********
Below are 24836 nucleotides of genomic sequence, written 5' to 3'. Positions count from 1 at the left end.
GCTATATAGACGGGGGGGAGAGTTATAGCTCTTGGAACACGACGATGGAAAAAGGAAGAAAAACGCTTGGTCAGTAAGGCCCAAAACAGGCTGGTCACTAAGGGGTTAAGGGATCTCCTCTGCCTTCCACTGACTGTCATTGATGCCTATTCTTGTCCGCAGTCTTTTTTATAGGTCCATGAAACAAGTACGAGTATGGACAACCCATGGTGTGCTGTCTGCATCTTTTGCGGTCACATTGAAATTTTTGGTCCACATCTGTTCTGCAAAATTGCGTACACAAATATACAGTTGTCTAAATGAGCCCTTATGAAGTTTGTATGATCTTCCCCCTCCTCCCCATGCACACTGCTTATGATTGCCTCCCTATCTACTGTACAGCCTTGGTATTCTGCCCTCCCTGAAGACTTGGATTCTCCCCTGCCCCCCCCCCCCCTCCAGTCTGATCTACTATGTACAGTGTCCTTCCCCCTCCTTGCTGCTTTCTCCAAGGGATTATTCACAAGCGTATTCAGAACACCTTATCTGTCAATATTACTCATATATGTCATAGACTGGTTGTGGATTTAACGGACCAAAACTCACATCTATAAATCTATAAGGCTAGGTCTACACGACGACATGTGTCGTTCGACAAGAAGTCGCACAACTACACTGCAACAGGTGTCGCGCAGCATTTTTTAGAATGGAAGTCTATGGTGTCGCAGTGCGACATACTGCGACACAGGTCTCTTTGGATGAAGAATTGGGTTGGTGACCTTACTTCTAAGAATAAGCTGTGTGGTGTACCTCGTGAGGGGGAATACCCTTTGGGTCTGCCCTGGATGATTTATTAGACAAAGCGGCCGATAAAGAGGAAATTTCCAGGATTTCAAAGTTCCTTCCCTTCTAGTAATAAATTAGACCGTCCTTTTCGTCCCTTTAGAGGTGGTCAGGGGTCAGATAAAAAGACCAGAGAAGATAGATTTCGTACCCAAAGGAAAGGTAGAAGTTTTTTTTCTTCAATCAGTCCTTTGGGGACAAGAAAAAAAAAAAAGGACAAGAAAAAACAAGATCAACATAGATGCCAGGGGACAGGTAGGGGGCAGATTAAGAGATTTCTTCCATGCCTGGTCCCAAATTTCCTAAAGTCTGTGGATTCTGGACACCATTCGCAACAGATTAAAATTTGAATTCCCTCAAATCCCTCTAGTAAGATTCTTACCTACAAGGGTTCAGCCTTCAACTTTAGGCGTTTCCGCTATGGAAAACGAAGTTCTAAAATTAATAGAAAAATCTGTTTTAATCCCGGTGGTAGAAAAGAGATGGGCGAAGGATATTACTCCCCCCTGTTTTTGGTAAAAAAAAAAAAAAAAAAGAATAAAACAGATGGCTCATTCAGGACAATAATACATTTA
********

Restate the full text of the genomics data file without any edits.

Below are 24836 nucleotides of genomic sequence, written 5' to 3'. Positions count from 1 at the left end.
GCTATATAGACGGGGGGGAGAGTTATAGCTCTTGGAACACGACGATGGAAAAAGGAAGAAAAACGCTTGGTCAGTAAGGCCCAAAACAGGCTGGTCACTAAGGGGTTAAGGGATCTCCTCTGCCTTCCACTGACTGTCATTGATGCCTATTCTTGTCCGCAGTCTTTTTTATAGGTCCATGAAACAAGTACGAGTATGGACAACCCATGGTGTGCTGTCTGCATCTTTTGCGGTCACATTGAAATTTTTGGTCCACATCTGTTCTGCAAAATTGCGTACACAAATATACAGTTGTCTAAATGAGCCCTTATGAAGTTTGTATGATCTTCCCCCTCCTCCCCATGCACACTGCTTATGATTGCCTCCCTATCTACTGTACAGCCTTGGTATTCTGCCCTCCCTGAAGACTTGGATTCTCCCCTGCCCCCCCCCCCCCTCCAGTCTGATCTACTATGTACAGTGTCCTTCCCCCTCCTTGCTGCTTTCTCCAAGGGATTATTCACAAGCGTATTCAGAACACCTTATCTGTCAATATTACTCATATATGTCATAGACTGGTTGTGGATTTAACGGACCAAAACTCACATCTATAAATCTATAAGGCTAGGTCTACACGACGACATGTGTCGTTCGACAAGAAGTCGCACAACTACACTGCAACAGGTGTCGCGCAGCATTTTTTAGAATGGAAGTCTATGGTGTCGCAGTGCGACATACTGCGACACAGGTCTCTTTGGATGAAGAATTGGGTTGGTGACCTTACTTCTAAGAATAAGCTGTGTGGTGTACCTCGTGAGGGGGAATACCCTTTGGGTCTGCCCTGGATGATTTATTAGACAAAGCGGCCGATAAAGAGGAAATTTCCAGGATTTCAAAGTTCCTTCCCTTCTAGTAATAAATTAGACCGTCCTTTTCGTCCCTTTAGAGGTGGTCAGGGGTCAGATAAAAAGACCAGAGAAGATAGATTTCGTACCCAAAGGAAAGGTAGAAGTTTTTTTTCTTCAATCAGTCCTTTGGGGACAAGAAAAAAAAAAAAGGACAAGAAAAAACAAGATCAACATAGATGCCAGGGGACAGGTAGGGGGCAGATTAAGAGATTTCTTCCATGCCTGGTCCCAAATTTCCTAAAGTCTGTGGATTCTGGACACCATTCGCAACAGATTAAAATTTGAATTCCCTCAAATCCCTCTAGTAAGATTCTTACCTACAAGGGTTCAGCCTTCAACTTTAGGCGTTTCCGCTATGGAAAACGAAGTTCTAAAATTAATAGAAAAATCTGTTTTAATCCCGGTGGTAGAAAAGAGATGGGCGAAGGATATTACTCCCCCCTGTTTTTGGTAAAAAAAAAAAAAAAAAAGAATAAAACAGATGGCTCATTCAGGACAATAATACATTTA